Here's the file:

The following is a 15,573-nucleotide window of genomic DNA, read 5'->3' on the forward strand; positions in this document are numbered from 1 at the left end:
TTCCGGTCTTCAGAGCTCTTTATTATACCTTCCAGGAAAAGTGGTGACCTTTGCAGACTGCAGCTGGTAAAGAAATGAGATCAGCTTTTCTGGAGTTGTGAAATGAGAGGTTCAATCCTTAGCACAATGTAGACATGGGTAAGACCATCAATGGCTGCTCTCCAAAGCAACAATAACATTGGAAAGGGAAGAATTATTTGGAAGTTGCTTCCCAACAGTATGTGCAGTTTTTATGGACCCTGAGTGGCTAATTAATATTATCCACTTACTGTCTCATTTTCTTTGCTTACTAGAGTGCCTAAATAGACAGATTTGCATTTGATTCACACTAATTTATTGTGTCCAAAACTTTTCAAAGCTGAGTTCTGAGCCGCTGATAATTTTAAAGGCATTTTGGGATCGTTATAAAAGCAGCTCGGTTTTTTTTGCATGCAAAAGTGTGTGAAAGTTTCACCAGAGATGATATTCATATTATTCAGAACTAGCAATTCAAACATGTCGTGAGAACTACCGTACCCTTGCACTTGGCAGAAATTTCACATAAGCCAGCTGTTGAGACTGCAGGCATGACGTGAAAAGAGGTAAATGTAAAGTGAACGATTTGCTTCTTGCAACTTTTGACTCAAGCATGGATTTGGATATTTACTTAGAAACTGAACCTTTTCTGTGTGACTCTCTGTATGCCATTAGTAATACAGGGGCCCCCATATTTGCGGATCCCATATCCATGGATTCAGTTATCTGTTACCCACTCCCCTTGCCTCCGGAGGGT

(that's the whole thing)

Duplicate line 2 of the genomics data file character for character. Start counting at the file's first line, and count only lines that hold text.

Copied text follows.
TTCCGGTCTTCAGAGCTCTTTATTATACCTTCCAGGAAAAGTGGTGACCTTTGCAGACTGCAGCTGGTAAAGAAATGAGATCAGCTTTTCTGGAGTTGTGAAATGAGAGGTTCAATCCTTAGCACAATGTAGACATGGGTAAGACCATCAATGGCTGCTCTCCAAAGCAACAATAACATTGGAAAGGGAAGAATTATTTGGAAGTTGCTTCCCAACAGTATGTGCAGTTTTTATGGACCCTGAGTGGCTAATTAATATTATCCACTTACTGTCTCATTTTCTTTGCTTACTAGAGTGCCTAAATAGACAGATTTGCATTTGATTCACACTAATTTATTGTGTCCAAAACTTTTCAAAGCTGAGTTCTGAGCCGCTGATAATTTTAAAGGCATTTTGGGATCGTTATAAAAGCAGCTCGGTTTTTTTTGCATGCAAAAGTGTGTGAAAGTTTCACCAGAGATGATATTCATATTATTCAGAACTAGCAATTCAAACATGTCGTGAGAACTACCGTACCCTTGCACTTGGCAGAAATTTCACATAAGCCAGCTGTTGAGACTGCAGGCATGACGTGAAAAGAGGTAAATGTAAAGTGAACGATTTGCTTCTTGCAACTTTTGACTCAAGCATGGATTTGGATATTTACTTAGAAACTGAACCTTTTCTGTGTGACTCTCTGTATGCCATTAGTAATACAGGGGCCCCCATATTTGCGGATCCCATATCCATGGATTCAGTTATCTGTTACCCACTCCCCTTGCCTCCGGAGGGT